Impact of rural workforce incentives on access to GP services in underserved areas: Evidence from a natural experiment
Megha Swami and
Anthony Scott ()
Social Science & Medicine, 2021, vol. 281, issue C
Financial incentives are often used to improve recruitment and retention of physicians in rural and remote areas. In 2010, the General Practice Rural Incentive Program (GPRIP) was introduced in Australia, causing an exogenous change in the eligibility for rural incentives for some geographical areas. This study investigates the effect of this policy reform on waiting times for a non-urgent GP appointment using panel data (2008–2014) on 2058 GPs. Using difference-in-difference methodology, results show that the number of GPs in practices in newly eligible areas increased. However, no evidence is found that this reduces waiting times for existing patients, and only weak evidence is found that waiting times for new patients fell, by around 16%. Our results suggest that financial incentives may only play a limited role in improving access to primary care and should not be the only solution to address medical workforce shortages in underserved areas.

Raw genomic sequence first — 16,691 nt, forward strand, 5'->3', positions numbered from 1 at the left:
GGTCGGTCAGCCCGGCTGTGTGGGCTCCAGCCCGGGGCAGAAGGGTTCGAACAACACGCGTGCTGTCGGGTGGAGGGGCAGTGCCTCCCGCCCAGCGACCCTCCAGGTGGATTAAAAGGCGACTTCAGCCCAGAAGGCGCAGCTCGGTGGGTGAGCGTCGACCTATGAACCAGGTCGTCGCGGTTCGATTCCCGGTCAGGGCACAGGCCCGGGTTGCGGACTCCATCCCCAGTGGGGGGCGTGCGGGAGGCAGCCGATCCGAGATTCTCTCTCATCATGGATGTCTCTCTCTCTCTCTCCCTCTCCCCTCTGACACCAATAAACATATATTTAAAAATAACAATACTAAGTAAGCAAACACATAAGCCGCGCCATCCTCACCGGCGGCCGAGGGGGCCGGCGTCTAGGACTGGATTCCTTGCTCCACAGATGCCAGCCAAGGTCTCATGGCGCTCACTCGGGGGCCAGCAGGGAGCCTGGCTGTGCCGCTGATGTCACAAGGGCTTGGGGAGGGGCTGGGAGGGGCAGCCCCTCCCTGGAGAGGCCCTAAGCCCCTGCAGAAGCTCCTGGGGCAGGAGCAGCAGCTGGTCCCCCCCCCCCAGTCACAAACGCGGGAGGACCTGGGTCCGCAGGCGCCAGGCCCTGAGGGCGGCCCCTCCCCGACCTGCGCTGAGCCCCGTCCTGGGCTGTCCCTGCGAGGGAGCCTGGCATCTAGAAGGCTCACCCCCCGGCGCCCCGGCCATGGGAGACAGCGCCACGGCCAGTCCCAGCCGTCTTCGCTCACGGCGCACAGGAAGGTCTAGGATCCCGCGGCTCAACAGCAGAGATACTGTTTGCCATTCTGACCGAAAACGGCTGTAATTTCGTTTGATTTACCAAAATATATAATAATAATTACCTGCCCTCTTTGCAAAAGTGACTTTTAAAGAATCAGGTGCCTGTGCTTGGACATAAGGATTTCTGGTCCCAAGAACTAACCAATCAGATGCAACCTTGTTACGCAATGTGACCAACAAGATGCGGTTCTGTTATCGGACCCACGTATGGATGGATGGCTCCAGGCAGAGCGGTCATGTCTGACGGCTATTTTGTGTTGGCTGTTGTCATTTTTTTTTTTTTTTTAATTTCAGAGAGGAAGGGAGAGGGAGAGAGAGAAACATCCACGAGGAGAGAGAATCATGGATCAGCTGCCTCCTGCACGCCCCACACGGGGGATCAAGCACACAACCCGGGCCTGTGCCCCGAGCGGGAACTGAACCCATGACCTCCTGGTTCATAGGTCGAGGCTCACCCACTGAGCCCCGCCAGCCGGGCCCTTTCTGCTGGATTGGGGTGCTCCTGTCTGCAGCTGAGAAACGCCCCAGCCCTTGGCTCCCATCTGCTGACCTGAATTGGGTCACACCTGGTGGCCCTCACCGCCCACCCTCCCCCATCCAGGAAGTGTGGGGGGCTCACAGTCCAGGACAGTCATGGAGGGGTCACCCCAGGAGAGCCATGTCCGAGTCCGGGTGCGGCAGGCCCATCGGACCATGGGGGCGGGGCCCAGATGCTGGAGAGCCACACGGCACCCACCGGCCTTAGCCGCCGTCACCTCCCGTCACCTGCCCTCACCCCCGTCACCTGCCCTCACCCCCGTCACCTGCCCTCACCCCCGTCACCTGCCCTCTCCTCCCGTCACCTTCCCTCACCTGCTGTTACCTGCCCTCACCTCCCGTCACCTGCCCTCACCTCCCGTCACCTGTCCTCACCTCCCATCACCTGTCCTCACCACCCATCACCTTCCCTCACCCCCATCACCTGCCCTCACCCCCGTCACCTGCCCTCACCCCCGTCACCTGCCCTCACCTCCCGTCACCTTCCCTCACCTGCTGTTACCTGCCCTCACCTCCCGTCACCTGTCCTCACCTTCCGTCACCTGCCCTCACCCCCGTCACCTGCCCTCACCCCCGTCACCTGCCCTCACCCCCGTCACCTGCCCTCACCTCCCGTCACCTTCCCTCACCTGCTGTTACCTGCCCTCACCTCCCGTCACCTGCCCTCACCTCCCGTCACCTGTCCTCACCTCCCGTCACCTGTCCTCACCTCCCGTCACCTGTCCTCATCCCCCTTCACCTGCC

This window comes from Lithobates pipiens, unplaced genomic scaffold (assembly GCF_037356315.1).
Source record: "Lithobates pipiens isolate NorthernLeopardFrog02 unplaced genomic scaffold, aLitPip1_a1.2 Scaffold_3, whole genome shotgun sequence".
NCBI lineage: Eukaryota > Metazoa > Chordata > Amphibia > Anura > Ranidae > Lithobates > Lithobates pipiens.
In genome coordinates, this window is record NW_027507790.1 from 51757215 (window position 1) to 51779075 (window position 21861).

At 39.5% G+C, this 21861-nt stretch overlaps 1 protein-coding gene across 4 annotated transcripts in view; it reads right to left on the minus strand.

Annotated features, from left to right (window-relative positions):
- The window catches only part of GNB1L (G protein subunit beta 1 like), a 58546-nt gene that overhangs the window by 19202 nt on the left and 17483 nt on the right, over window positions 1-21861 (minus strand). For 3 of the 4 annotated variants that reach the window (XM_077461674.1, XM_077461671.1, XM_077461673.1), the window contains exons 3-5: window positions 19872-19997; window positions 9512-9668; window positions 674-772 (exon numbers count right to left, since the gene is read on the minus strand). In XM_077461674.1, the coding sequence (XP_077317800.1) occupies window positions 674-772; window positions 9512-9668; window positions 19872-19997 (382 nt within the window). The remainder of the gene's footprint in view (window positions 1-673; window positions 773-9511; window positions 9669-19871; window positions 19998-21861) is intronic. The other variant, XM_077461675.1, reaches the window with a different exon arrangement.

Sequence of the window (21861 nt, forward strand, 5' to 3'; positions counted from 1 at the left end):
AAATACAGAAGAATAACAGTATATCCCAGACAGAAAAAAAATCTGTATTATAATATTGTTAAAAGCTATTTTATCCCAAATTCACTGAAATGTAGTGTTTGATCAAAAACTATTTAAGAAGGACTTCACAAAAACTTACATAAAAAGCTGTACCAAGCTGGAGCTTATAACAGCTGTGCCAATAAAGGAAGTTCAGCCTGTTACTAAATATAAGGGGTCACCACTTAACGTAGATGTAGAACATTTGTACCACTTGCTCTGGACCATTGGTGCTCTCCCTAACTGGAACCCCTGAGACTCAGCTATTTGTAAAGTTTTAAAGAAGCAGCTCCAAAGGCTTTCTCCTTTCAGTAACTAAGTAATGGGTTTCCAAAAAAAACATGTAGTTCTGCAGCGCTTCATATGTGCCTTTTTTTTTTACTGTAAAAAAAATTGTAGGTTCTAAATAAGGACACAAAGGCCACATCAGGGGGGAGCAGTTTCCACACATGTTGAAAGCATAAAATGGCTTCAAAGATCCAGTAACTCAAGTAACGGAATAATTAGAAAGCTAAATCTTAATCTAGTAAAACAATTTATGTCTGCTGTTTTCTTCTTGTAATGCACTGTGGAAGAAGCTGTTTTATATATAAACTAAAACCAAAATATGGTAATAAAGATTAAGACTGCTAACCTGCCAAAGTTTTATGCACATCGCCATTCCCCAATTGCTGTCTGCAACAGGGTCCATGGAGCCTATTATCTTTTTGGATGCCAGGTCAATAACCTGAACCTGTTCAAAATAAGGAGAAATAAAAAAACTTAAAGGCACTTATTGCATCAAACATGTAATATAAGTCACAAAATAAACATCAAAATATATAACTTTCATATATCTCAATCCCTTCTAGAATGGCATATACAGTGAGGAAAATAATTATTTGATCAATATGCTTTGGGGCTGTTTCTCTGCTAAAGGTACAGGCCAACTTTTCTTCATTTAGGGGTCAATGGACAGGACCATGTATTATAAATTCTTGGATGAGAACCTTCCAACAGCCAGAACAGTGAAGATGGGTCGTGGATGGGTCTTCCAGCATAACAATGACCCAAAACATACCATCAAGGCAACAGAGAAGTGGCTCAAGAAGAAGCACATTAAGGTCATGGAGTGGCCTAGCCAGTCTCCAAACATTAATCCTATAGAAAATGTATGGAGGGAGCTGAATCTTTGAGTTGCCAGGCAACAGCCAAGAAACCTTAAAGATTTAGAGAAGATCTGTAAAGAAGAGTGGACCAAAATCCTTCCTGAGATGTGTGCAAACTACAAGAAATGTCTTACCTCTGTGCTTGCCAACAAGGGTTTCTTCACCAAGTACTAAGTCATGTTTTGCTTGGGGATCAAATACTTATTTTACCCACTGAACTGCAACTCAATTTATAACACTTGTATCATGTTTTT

Keywords: Primary care; Waiting times; Rural workforce; Financial incentives; Difference-in-differences; MABEL Survey (search for similar items in EconPapers)
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